There are many definitions for the word "service." If you still have a dictionary, dust it off, crack it open and take a look, or, if you're like me, Google it.
Google keeps it simple, defining service as "the action of helping or doing work for someone" or "a system supplying a public need." That definition is also best suited for the purposes of this article, which is to make you aware of a few of the many services available at the SPCA Albrecht Center for Animal Welfare.
You might be thinking, "But you're an animal welfare organization, don't you serve animals more than people?" Ultimately, yes. We find it reassuring in difficult situations, whether they be financial, political or social, to remind ourselves and each other, "It's all about the animals."
Very often though, helping animals goes hand-in-hand with helping people, because our goal is for every pet we see to either stay with the person they are bonded to, or find a loving person and home as soon as possible, whichever is in the best interest of the animal.
Let's start with adoptions. We start by helping the animals who find their way to our shelter by means of Animal Control, a kind citizen, or an owner who is no longer able to care for them. The services we provide to those animals include food, shelter, medical care, enrichment, training, and love.
Eventually, when they are ready, we serve those animals by finding them a forever home, which also ends up being a service to the adopter. We provide the adopter with a loving companion, along with the information, tools and resources they need to ensure a smooth transition and a long, happy relationship with their new pet.
If the adopter happens to be adopting a dog, we also provide training. Our Director of Training and Enrichment, Ann Kinney, works with dogs on the adoption floor in our Phideaux University train-to-adopt program. She, along with trained volunteers, teaches our dogs basic behaviors that will not only make them more attractive to potential adopters, but also help them to be better companions in their new home.
Ann offers a complimentary, individual training session to each dog adopter to show them what their new dog already knows, how to maintain their training, how to provide enrichment, and why it's important to do so. Ann also offers training and behavior services to the public at very reasonable rates. Learn more at www.LetLoveLive.org/training or call 803-648-6863.
Our now full-service veterinary clinic offers a whole range of services that also benefit pets and their people, and at quite affordable prices.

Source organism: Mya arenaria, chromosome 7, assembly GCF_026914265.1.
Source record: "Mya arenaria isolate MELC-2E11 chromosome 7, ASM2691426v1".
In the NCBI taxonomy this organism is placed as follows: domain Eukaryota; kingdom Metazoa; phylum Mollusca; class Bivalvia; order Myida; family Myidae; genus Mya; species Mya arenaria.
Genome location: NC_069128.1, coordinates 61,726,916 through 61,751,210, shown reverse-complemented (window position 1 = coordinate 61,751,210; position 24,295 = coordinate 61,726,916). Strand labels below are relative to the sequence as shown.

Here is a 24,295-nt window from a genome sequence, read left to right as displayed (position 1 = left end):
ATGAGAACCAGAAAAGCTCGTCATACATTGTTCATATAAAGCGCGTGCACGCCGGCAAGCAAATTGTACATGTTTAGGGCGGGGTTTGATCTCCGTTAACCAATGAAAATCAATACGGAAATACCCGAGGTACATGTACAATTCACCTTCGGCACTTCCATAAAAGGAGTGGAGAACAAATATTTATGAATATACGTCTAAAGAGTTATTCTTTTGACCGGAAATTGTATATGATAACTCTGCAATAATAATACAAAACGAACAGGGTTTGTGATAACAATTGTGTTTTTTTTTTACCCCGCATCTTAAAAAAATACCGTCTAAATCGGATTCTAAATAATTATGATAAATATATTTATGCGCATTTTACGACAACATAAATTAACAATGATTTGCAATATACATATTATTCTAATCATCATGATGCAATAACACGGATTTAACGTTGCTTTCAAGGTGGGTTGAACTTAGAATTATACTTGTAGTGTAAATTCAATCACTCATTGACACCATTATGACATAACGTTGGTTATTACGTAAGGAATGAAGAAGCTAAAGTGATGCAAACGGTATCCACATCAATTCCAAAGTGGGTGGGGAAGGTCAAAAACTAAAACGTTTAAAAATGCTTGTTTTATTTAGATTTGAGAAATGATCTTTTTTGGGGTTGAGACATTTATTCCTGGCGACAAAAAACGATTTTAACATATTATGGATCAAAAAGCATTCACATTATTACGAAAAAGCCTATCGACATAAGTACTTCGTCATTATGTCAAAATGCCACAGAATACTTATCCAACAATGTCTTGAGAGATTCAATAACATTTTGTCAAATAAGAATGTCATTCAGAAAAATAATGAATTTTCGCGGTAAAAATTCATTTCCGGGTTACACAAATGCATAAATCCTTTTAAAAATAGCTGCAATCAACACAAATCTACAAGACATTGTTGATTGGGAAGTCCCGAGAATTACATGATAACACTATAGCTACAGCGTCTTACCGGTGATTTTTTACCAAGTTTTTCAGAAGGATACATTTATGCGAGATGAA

Our organization has offered reduced-cost spay/neuter and vaccination services for many years and we continue to do so. These basic veterinary needs are available to anyone at very reasonable rates and to some, for even further reduced pricing, under City and County voucher programs.
Now, in addition to those services, our clinic offers a full range of veterinary services to help you care for your pet including general wellness exams, x-rays, dental procedures, testing, flea and heartworm prevention and more. We also offer compassionate humane euthanasia when the time comes to offer your pet a final act of love.
These services are available to anyone, regardless of residency or income level, and many are available without an appointment.
However, the availability of many of these services to all income levels is currently being threatened by proposed Senate Bill 687. S.687 is being promoted by the SC Veterinary Medical Association which is a membership of private practitioners. It's an effort to prevent the general public from utilizing the veterinary services of non-profit organizations.
If S.687 is passed, only spay/neuter, core vaccinations, micro-chipping and parasite prevention would be available to all income levels. All other veterinary care would be limited to only individuals and families meeting federal poverty income levels. For example, an individual making more than $11,770 per year would not qualify for our clinic services outside of those basic services mentioned above.
Your help is needed to ensure this bill does not pass so we can continue to offer our full range of services to anyone at any income level. Visit www.LetLoveLive.org/news to learn more about S.687 and get contact information for State Senators and Representatives so you can voice your concerns.
Have questions? You can learn about all of these services and lots more by visiting our website at www.LetLoveLive.org, calling us at 803-648-6863 or visiting us at 199 Willow Run Road, in Aiken, SC. We're at your service!
Sarah Neikam is the Marketing Director for the SPCA Albrecht Center for Animal Welfare. She previously held the role of Volunteer Coordinator and has a background in business administration. Sarah lives in Graniteville with her husband, Tom, mother, Cheryl and two adopted cats: Bastian and Luna.